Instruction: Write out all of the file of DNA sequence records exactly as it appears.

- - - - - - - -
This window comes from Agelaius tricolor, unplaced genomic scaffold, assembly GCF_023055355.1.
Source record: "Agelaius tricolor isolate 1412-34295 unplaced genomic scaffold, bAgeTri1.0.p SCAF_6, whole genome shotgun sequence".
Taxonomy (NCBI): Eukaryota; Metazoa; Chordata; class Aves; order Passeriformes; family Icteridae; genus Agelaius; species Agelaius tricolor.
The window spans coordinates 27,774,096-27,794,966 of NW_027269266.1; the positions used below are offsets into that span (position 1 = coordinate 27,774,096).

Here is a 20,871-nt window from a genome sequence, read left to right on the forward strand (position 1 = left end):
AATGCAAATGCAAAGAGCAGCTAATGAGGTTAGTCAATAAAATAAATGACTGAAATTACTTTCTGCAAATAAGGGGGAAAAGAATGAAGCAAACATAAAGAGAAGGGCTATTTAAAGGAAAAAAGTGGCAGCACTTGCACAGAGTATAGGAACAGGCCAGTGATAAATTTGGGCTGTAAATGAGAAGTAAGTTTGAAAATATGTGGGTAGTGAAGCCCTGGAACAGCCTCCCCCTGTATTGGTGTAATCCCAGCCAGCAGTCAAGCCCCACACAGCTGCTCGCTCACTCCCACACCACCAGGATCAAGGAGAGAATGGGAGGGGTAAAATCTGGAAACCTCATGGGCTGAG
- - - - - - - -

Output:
This window comes from Agelaius tricolor, unplaced genomic scaffold, assembly GCF_023055355.1.
Source record: "Agelaius tricolor isolate 1412-34295 unplaced genomic scaffold, bAgeTri1.0.p SCAF_6, whole genome shotgun sequence".
Taxonomy (NCBI): Eukaryota; Metazoa; Chordata; class Aves; order Passeriformes; family Icteridae; genus Agelaius; species Agelaius tricolor.
The window spans coordinates 27,774,096-27,794,966 of NW_027269266.1; the positions used below are offsets into that span (position 1 = coordinate 27,774,096).

Here is a 20,871-nt window from a genome sequence, read left to right on the forward strand (position 1 = left end):
AATGCAAATGCAAAGAGCAGCTAATGAGGTTAGTCAATAAAATAAATGACTGAAATTACTTTCTGCAAATAAGGGGGAAAAGAATGAAGCAAACATAAAGAGAAGGGCTATTTAAAGGAAAAAAGTGGCAGCACTTGCACAGAGTATAGGAACAGGCCAGTGATAAATTTGGGCTGTAAATGAGAAGTAAGTTTGAAAATATGTGGGTAGTGAAGCCCTGGAACAGCCTCCCCCTGTATTGGTGTAATCCCAGCCAGCAGTCAAGCCCCACACAGCTGCTCGCTCACTCCCACACCACCAGGATCAAGGAGAGAATGGGAGGGGTAAAATCTGGAAACCTCATGGGCTGAG